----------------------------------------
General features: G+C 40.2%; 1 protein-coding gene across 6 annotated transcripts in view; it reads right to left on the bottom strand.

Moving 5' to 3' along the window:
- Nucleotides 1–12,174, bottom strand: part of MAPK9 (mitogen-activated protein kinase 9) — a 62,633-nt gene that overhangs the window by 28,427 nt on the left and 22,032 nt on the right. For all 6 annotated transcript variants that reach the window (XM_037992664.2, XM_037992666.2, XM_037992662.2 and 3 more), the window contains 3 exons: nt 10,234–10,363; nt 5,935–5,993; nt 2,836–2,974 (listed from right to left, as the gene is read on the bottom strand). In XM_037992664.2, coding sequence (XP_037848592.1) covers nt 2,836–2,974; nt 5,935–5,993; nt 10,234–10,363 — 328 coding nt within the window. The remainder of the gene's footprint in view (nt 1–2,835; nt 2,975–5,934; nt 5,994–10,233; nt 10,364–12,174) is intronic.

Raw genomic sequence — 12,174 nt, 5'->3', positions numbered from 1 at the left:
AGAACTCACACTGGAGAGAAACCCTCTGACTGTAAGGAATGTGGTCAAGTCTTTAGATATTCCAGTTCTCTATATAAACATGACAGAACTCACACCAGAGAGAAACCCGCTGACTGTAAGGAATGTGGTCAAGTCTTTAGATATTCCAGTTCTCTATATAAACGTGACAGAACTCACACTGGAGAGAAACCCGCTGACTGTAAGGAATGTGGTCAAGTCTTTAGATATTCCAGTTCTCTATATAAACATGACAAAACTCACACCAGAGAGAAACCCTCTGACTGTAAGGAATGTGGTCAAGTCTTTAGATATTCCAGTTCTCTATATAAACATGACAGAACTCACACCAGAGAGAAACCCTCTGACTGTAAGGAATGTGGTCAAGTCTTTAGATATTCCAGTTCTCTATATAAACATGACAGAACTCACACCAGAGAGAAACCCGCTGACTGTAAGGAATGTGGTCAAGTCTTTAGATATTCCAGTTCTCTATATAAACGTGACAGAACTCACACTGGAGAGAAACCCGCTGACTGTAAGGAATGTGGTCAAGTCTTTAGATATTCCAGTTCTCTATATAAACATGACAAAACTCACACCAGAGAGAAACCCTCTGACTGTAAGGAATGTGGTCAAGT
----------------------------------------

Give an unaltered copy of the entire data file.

General features: G+C 40.2%; 1 protein-coding gene across 6 annotated transcripts in view; it reads right to left on the bottom strand.

Moving 5' to 3' along the window:
- Nucleotides 1–12,174, bottom strand: part of MAPK9 (mitogen-activated protein kinase 9) — a 62,633-nt gene that overhangs the window by 28,427 nt on the left and 22,032 nt on the right. For all 6 annotated transcript variants that reach the window (XM_037992664.2, XM_037992666.2, XM_037992662.2 and 3 more), the window contains 3 exons: nt 10,234–10,363; nt 5,935–5,993; nt 2,836–2,974 (listed from right to left, as the gene is read on the bottom strand). In XM_037992664.2, coding sequence (XP_037848592.1) covers nt 2,836–2,974; nt 5,935–5,993; nt 10,234–10,363 — 328 coding nt within the window. The remainder of the gene's footprint in view (nt 1–2,835; nt 2,975–5,934; nt 5,994–10,233; nt 10,364–12,174) is intronic.

Raw genomic sequence — 12,174 nt, 5'->3', positions numbered from 1 at the left:
AGAACTCACACTGGAGAGAAACCCTCTGACTGTAAGGAATGTGGTCAAGTCTTTAGATATTCCAGTTCTCTATATAAACATGACAGAACTCACACCAGAGAGAAACCCGCTGACTGTAAGGAATGTGGTCAAGTCTTTAGATATTCCAGTTCTCTATATAAACGTGACAGAACTCACACTGGAGAGAAACCCGCTGACTGTAAGGAATGTGGTCAAGTCTTTAGATATTCCAGTTCTCTATATAAACATGACAAAACTCACACCAGAGAGAAACCCTCTGACTGTAAGGAATGTGGTCAAGTCTTTAGATATTCCAGTTCTCTATATAAACATGACAGAACTCACACCAGAGAGAAACCCTCTGACTGTAAGGAATGTGGTCAAGTCTTTAGATATTCCAGTTCTCTATATAAACATGACAGAACTCACACCAGAGAGAAACCCGCTGACTGTAAGGAATGTGGTCAAGTCTTTAGATATTCCAGTTCTCTATATAAACGTGACAGAACTCACACTGGAGAGAAACCCGCTGACTGTAAGGAATGTGGTCAAGTCTTTAGATATTCCAGTTCTCTATATAAACATGACAAAACTCACACCAGAGAGAAACCCTCTGACTGTAAGGAATGTGGTCAAGT